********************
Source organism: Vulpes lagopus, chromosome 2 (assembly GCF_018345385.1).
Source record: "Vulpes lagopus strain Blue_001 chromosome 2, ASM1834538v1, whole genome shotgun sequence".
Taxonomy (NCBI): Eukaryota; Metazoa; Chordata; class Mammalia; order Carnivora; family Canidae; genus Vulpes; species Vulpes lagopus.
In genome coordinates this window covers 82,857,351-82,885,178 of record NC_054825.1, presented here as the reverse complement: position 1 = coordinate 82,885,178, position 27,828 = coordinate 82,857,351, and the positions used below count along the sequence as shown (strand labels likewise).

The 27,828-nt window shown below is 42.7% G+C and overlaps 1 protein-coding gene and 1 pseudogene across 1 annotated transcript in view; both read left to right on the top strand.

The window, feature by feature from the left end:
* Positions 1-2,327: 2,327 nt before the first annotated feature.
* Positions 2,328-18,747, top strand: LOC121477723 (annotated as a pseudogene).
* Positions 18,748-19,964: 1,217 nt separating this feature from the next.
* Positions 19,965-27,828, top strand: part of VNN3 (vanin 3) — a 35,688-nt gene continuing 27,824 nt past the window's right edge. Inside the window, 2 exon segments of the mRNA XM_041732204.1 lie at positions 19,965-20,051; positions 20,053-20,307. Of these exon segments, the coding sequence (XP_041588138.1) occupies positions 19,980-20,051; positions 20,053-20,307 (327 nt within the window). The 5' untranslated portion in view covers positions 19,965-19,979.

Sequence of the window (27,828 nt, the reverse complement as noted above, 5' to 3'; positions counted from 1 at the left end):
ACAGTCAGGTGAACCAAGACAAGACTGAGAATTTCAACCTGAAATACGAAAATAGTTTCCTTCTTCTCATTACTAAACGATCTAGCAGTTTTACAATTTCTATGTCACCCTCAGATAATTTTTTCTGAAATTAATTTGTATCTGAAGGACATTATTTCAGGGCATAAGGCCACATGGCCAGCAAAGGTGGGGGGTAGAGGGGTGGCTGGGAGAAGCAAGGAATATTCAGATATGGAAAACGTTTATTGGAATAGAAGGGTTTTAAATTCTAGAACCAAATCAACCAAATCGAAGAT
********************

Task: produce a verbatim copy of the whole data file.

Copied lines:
Source organism: Vulpes lagopus, chromosome 2 (assembly GCF_018345385.1).
Source record: "Vulpes lagopus strain Blue_001 chromosome 2, ASM1834538v1, whole genome shotgun sequence".
Taxonomy (NCBI): Eukaryota; Metazoa; Chordata; class Mammalia; order Carnivora; family Canidae; genus Vulpes; species Vulpes lagopus.
In genome coordinates this window covers 82,857,351-82,885,178 of record NC_054825.1, presented here as the reverse complement: position 1 = coordinate 82,885,178, position 27,828 = coordinate 82,857,351, and the positions used below count along the sequence as shown (strand labels likewise).

The 27,828-nt window shown below is 42.7% G+C and overlaps 1 protein-coding gene and 1 pseudogene across 1 annotated transcript in view; both read left to right on the top strand.

The window, feature by feature from the left end:
* Positions 1-2,327: 2,327 nt before the first annotated feature.
* Positions 2,328-18,747, top strand: LOC121477723 (annotated as a pseudogene).
* Positions 18,748-19,964: 1,217 nt separating this feature from the next.
* Positions 19,965-27,828, top strand: part of VNN3 (vanin 3) — a 35,688-nt gene continuing 27,824 nt past the window's right edge. Inside the window, 2 exon segments of the mRNA XM_041732204.1 lie at positions 19,965-20,051; positions 20,053-20,307. Of these exon segments, the coding sequence (XP_041588138.1) occupies positions 19,980-20,051; positions 20,053-20,307 (327 nt within the window). The 5' untranslated portion in view covers positions 19,965-19,979.

Sequence of the window (27,828 nt, the reverse complement as noted above, 5' to 3'; positions counted from 1 at the left end):
ACAGTCAGGTGAACCAAGACAAGACTGAGAATTTCAACCTGAAATACGAAAATAGTTTCCTTCTTCTCATTACTAAACGATCTAGCAGTTTTACAATTTCTATGTCACCCTCAGATAATTTTTTCTGAAATTAATTTGTATCTGAAGGACATTATTTCAGGGCATAAGGCCACATGGCCAGCAAAGGTGGGGGGTAGAGGGGTGGCTGGGAGAAGCAAGGAATATTCAGATATGGAAAACGTTTATTGGAATAGAAGGGTTTTAAATTCTAGAACCAAATCAACCAAATCGAAGAT